The Floating Breakwater and Floatable Breakwater are preceded by similar inventions, although there is no indication that Fuller was aware of them.

The Tensegrity Trus is a variety of tensegrity. The Tensegrity Trus is called a Tensegrity Module Structure and Method of Interconnecting the Modules in patent 4,207,715 (17 June 1980). The patent was granted to Christopher J. Kitrick. Fuller wrote in Inventions: “I authorized Chris to take out a patent on his invention, which by agreement I paid for and on the basis it be assigned to me.” Fuller is not listed as assignee in this patent.

Tensegrity is preceded by the sculptures of Kenneth Snelson, and Fuller was entirely aware of it.

De-Resonated Tensegrity Dome 1981 is found in the Chronofile, housed at Stanford University. This is an invention in progress that is not otherwise documented.

Methods and Apparatus for Constructing Spheres 7/1/1982 is found in the Chronofile, housed at Stanford University. This is an invention in progress that is not otherwise documented.

The Hanging Storage Shelf Unit is a shelf suspended from the ceiling. The Hanging Storage Shelf Unit is patent 4,377,114 (22 March 1983). Inventions does not give the filing date, which was 5 October 1981. Fuller claims the hanging storage shelf unit was built and used in a bookstore, perhaps the unit shown in the photograph on page 295. The book on the shelf in that photograph is Dymaxion World thus the photograph could have been taken no earlier than 1973. The hanging storage shelf unit is not unlike the 1944 criss-cross tensionally supported table found in illustration 300 in Dymaxion World.

Patent 1,5952,466 (27 March 1934) was awarded to Alexander Sjodin, Charles J. Olund and Robert J. Moody. This patent is cited in Fuller’s patent for the Hanging Storage Shelf Unit. This Display Rack was suspended from above. Theodore Pollard was awarded patent 3,866,364 (18 February 1975) for Modular Structure for Use in Merchandising Operations. This consists of a hexagonal shelf that can be hung by wires.

The Hanging Storage Shelf Unit is preceded by similar inventions, and Fuller was aware of at least one of them.

Conclusion

R. Buckminster Fuller described himself as a “terrific package of experiences.” The record of Fuller’s uncredited duplication of prior work suggests that he was at times a terrific package of other people’s experiences. The greatest invention of Richard Buckminster Fuller was the character Bucky.

– Trevor Blake

Trevor Blake is the author of the Buckminster Fuller Bibliography, available at synchronofile.com





The Lost Inventions of Buckminster Fuller (Part 2 of 3)


The Lost Inventions of R. Buckminster Fuller is a three-part investigation into the inventions of Buckminster Fuller. These essays can serve as companion essays for two previous books by and about Fuller: Inventions (Fuller, St. Martin’s Press 1983) and The Dymaxion World of Buckminster Fuller (Marks and Fuller, Doubleday 1973). Ownership of these two books is not necessary for reading these essays. Page numbers without citations are from Inventions Fuller made many claims about his inventions, claims which are confirmed or called into question by these essays. A new appreciation for Fuller’s innovations is the result.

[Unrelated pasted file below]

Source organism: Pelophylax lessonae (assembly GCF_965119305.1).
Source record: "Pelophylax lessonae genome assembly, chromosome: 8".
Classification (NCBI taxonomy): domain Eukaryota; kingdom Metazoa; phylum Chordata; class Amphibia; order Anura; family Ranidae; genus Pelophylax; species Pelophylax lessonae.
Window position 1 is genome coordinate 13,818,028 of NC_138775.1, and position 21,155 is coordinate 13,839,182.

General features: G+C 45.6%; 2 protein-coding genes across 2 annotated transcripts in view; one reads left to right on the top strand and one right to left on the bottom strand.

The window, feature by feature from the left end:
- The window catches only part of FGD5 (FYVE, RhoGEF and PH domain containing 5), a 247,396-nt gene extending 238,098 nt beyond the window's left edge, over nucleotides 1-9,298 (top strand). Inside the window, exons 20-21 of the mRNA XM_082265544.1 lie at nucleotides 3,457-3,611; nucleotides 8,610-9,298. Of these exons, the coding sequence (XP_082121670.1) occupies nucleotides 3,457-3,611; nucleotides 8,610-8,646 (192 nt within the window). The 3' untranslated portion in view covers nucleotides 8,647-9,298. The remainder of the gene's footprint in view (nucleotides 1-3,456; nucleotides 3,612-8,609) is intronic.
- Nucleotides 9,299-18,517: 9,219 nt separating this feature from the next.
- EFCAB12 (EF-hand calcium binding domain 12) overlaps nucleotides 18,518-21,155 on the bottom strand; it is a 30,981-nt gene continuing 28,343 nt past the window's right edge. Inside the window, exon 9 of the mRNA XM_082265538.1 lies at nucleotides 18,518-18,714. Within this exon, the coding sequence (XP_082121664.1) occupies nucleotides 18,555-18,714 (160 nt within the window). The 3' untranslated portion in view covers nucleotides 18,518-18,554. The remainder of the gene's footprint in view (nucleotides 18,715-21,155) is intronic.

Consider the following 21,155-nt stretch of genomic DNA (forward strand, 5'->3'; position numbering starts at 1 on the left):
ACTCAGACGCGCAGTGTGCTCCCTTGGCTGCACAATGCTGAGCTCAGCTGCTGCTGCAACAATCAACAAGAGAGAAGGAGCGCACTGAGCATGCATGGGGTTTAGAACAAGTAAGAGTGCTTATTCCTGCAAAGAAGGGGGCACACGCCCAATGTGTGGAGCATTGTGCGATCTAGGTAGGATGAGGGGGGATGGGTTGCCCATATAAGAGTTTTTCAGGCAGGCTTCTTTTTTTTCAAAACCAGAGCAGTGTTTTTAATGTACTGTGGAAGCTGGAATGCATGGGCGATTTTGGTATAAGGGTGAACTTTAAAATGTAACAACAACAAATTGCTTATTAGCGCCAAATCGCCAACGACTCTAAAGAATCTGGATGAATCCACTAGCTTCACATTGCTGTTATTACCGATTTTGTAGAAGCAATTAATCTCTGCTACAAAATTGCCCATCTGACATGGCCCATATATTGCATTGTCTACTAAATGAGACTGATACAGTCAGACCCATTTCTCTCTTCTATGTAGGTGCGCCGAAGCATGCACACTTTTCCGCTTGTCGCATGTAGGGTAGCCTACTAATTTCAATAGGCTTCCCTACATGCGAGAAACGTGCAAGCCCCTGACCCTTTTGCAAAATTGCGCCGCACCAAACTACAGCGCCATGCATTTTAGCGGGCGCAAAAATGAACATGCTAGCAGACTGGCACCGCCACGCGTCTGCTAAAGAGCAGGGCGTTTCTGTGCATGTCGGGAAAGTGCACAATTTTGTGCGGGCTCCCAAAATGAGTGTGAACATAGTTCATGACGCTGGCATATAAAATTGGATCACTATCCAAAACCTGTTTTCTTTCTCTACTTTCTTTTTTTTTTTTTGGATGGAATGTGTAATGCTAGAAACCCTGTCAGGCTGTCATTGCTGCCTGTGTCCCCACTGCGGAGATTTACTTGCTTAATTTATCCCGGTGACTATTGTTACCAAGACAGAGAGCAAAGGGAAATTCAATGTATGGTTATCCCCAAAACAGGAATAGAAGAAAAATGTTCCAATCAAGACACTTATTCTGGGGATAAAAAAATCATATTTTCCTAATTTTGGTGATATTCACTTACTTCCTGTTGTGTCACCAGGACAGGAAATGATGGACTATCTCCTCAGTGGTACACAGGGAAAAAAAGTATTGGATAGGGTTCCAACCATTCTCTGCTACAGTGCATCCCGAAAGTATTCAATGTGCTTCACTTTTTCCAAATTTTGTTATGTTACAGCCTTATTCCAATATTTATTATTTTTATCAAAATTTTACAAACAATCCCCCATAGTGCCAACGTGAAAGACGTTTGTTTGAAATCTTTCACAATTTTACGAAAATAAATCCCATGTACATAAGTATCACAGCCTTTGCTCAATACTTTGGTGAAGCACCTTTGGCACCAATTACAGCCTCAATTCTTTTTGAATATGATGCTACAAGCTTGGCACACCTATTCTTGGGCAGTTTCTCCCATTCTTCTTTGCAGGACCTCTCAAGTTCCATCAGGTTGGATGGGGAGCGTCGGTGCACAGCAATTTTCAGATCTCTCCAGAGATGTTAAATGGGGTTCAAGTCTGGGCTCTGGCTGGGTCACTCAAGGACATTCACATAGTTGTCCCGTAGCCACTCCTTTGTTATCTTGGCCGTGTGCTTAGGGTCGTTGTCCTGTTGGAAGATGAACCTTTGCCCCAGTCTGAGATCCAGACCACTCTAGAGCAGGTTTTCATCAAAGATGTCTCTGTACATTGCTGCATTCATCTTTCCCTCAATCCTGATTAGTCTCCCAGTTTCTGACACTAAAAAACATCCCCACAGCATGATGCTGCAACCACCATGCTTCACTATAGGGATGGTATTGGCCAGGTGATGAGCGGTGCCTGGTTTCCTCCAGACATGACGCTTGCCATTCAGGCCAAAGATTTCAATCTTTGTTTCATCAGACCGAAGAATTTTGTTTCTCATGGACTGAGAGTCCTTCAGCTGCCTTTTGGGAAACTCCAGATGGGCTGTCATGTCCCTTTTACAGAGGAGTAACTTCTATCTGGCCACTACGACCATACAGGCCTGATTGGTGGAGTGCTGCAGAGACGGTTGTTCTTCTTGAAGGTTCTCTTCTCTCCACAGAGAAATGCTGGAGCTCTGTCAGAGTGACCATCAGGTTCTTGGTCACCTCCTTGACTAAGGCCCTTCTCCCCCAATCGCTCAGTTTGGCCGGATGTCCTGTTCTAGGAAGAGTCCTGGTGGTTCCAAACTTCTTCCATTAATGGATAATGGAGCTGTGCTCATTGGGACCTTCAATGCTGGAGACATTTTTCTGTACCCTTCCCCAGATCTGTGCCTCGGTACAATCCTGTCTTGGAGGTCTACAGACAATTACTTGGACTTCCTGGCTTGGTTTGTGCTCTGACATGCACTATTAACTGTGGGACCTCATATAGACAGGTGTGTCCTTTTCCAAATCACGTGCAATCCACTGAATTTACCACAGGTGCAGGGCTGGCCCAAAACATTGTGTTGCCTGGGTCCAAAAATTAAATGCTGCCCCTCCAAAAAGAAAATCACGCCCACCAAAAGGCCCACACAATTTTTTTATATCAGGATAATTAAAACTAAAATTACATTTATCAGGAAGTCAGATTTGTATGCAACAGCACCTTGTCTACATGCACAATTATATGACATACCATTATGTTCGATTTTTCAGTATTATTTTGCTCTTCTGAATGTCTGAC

Fuller claimed that his life goal was to provide humanity with the means to save itself from itself and from natural disasters. To that end Fuller could have given his inventions up to the public domain, making them more accessible to more people. But Fuller sought, obtained and defended patents for many of his inventions, for two reasons.

First, Fuller hoped that the long-term and public nature of the US Patent Office would serve as a long-term and public record of his work. Fuller wrote in Inventions: “The public record established by my patents […] can serve as a critical appraisal of the historical relevance, practicality, and relative effectiveness of my half-century’s experimental commitment to discover what, if anything, an individual human being eschewing politics and money-making can do effectively on behalf of all humanity.”

Second, Fuller hoped to prevent others from profiting from his inventions. Donald W. Robertson served as Fuller’s patent attorney and wrote about his experience in The Mind’s Eye of Buckminster Fuller (Robertson, St. Martins 1983). Robertson described why Fuller sought patents: “While Fuller did not wish to seek patent profits by selling efforts, he was adamant in seeking to forestall efforts of others to profit by making unauthorized use of his inventions.” Fuller defended his patent interests. Fuller’s archive includes legal disputes over royalties with North American Aviation between 1958 and 1961 and with Ernest Okress between 1978 and 1979. According to Siobhan Roberts’ book on mathematician Donald Coxeter, King of Infinite Space (Roberts, Walker & Co. 2006), Fuller’s patent on the Radome was defended in Canada by the United States Department of Defense. Fuller sought and sometimes obtained intellectual property rights in Argentina, Belgium, Bolivia, Brazil, Canada, Chile, Columbia, The Congo, Costa Rica, El Salvador, Finland, France, Greece, India, Iran, Iraq, Israel, Italy, Jamaica, Japan, Jordan, Kenya, Korea, Luxembourg, Mexico, New Zealand, Nicaragua, Norway, Pakistan, Panama, Paraguay, Poland, Portugal, South Africa, Spain, Switzerland, Turkey, the United State, the United Kingdom, Uruguay, Venezuela and West Germany.